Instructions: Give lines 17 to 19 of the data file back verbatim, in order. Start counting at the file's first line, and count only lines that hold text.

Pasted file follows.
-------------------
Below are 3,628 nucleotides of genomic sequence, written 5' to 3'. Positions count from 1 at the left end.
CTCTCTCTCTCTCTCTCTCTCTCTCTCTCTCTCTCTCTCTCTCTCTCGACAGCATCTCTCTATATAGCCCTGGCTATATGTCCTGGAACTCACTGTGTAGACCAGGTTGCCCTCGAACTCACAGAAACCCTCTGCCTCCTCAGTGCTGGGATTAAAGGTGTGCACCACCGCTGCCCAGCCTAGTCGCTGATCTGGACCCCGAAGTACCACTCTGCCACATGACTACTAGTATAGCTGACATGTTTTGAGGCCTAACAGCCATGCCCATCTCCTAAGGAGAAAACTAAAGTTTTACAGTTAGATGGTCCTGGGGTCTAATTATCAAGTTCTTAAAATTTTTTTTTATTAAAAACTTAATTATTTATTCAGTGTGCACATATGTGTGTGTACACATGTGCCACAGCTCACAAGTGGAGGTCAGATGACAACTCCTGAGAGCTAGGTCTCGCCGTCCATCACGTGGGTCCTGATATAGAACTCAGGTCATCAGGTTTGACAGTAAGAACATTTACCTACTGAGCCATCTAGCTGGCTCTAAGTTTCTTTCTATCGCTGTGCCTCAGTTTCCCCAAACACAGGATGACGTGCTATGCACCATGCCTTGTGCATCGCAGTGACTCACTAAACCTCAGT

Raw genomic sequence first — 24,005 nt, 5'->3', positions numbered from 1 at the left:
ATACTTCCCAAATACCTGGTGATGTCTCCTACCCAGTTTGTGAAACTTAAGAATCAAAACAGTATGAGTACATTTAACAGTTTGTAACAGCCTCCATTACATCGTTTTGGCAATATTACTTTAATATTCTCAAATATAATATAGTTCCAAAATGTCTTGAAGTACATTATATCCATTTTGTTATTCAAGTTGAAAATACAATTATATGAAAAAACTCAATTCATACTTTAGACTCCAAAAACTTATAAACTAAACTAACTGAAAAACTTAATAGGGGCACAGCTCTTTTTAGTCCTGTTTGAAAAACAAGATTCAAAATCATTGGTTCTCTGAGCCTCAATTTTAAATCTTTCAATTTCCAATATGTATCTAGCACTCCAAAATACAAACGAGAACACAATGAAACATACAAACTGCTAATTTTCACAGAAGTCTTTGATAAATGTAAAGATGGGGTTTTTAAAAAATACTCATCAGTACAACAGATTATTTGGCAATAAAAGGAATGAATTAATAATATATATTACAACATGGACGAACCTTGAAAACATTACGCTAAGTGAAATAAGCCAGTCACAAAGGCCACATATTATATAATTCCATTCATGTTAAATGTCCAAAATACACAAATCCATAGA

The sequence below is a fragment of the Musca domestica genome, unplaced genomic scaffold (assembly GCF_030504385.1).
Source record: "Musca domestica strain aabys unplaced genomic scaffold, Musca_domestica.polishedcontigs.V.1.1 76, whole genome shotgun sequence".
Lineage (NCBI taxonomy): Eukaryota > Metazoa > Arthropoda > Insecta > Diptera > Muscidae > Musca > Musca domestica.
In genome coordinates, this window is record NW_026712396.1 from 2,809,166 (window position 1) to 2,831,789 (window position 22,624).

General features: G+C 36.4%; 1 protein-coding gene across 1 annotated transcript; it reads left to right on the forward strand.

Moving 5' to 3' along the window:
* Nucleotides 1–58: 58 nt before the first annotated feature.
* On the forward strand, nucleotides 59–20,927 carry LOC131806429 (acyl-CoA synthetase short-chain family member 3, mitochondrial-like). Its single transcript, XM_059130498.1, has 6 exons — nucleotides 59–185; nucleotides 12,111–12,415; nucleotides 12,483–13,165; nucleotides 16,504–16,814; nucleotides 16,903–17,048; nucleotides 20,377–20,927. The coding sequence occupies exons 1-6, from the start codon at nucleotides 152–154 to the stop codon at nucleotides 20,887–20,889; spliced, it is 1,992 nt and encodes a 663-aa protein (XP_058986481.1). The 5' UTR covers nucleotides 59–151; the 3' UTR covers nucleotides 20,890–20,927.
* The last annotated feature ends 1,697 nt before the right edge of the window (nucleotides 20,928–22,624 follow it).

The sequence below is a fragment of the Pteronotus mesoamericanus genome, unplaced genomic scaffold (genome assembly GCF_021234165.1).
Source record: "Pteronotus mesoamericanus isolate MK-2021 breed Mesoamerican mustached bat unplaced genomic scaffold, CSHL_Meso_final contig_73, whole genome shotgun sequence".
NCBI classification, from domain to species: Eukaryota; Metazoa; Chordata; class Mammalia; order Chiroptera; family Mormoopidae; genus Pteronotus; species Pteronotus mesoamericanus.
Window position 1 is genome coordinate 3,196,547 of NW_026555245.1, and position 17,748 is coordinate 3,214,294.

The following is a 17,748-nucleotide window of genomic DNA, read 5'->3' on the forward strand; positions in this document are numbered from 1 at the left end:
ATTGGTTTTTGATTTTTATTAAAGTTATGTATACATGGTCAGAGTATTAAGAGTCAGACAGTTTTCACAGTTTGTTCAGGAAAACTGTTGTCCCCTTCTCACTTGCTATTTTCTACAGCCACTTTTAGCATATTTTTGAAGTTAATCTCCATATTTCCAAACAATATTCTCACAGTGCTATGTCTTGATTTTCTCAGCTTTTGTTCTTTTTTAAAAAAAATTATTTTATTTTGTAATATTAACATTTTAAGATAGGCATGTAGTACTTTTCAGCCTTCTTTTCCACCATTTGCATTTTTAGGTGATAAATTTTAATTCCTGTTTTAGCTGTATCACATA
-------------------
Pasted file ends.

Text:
Window position 1 is genome coordinate 3,196,547 of NW_026555245.1, and position 17,748 is coordinate 3,214,294.

The following is a 17,748-nucleotide window of genomic DNA, read 5'->3' on the forward strand; positions in this document are numbered from 1 at the left end:
ATTGGTTTTTGATTTTTATTAAAGTTATGTATACATGGTCAGAGTATTAAGAGTCAGACAGTTTTCACAGTTTGTTCAGGAAAACTGTTGTCCCCTTCTCACTTGCTATTTTCTACAGCCACTTTTAGCATATTTTTGAAGTTAATCTCCATATTTCCAAACAATATTCTCACAGTGCTATGTCTTGATTTTCTCAGCTTTTGTTCTTTTTTAAAAAAAATTATTTTATTTTGTAATATTAACATTTTAAGATAGGCATGTAGTACTTTTCAGCCTTCTTTTCCACCATTTGCATTTTTAGGTGATAAATTTTAATTCCTGTTTTAGCTGTATCACATA